Secondly, article 7 (9) expressly excludes claims for indirect expropriation from the treaty. This would seem to be a response to a historical reason relating to ICSID arbitrations pursued by certain oil companies against Ecuador, which had differing results. For example, in the Burlington case, the Tribunal ruled that there was no indirect expropriation. On the contrary, in the face of similar events, in the Perenco case, the  Tribunal concluded that there was an indirect expropriation. In any case, there is a certain risk in the exclusion, since creeping expropriation cases would be left unprotected, something which occurred in the Yukos case, and there would be no way to file a claim under the BIA.

Dispute Resolution

In accordance with the BIA, arbitration for violation of the treaty is only possible if it is submitted to “arbitration mechanisms in regional proceedings in Latin America” or to arbitration centers of the host State, under the premise that the “place of arbitration is a Latin American country agreed by the Contracting Parties”.

Claims for violation of the treaty seek to protect the investment. In this case, there is a multi-tiered clause that provides for direct negotiation before arbitration.

The claim only begins when the other party is notified of the dispute. The BIA establishes the extinguishment of the right to arbitration if the arbitration claim has not been filed within three years following notice of the dispute. Furthermore, if the claimant has not begun negotiations within 90 days, the claim will be understood to be abandoned and it will not be possible to re-file the claim. Another distinction of the notice of dispute is that the BIA requires the notice of dispute to have the same subjective and objective subject matter as the arbitration claim that is subsequently filed.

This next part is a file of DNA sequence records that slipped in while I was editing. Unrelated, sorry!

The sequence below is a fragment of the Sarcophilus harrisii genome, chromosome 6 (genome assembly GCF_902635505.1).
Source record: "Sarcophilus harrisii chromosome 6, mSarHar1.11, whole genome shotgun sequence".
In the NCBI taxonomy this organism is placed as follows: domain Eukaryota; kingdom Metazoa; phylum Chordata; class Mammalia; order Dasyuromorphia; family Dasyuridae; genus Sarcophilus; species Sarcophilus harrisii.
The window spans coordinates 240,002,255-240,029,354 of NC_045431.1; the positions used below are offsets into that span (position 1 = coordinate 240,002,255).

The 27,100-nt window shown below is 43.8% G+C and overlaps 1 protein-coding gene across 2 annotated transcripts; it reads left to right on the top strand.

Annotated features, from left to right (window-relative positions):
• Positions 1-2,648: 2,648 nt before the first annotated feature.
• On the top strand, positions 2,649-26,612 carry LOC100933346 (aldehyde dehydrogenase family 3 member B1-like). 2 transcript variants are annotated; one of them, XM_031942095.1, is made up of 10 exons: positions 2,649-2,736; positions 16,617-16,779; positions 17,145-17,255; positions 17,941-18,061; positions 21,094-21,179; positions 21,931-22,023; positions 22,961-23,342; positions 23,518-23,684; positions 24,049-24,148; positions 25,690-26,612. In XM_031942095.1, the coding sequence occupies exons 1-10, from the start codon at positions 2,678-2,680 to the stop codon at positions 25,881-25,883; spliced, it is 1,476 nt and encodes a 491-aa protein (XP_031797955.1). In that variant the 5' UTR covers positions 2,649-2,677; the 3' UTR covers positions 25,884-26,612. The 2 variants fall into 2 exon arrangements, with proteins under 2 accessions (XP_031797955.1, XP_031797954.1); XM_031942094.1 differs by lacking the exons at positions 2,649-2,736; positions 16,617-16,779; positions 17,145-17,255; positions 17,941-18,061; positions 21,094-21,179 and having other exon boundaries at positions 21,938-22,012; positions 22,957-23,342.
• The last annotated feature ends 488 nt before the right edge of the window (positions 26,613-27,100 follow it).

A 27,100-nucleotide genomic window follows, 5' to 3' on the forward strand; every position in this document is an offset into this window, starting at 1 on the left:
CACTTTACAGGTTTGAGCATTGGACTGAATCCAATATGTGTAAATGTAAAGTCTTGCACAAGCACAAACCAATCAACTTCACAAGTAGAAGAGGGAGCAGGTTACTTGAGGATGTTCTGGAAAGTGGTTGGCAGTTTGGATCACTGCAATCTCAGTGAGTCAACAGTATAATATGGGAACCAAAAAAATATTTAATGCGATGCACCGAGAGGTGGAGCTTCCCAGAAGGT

On the basis of the experience in the Burlington case, article 21 of the BIT provides standing to the host State of the investment to file counterclaims in arbitration based on violations by the investor of its obligations under the treaty (e.g. human rights, environment, corruption, etc.).

Additionally, in keeping with the inclination towards local legislation concerning public private partnerships and investment promotion, for investor-State claims, article 21 of the BIA requires local administrative proceedings to be exhausted as a prior condition for arbitration. This requirement does not apply to State-State disputes.

Tax matters are expressly excluded from the subject-matter jurisdiction of arbitral tribunals formed under the BIA.

Also, the BIA limits the sanctions that can be imposed by arbitral tribunals on the host States of the investment, stating that such sanctions may only be economic and, under no circumstances, of specific performance.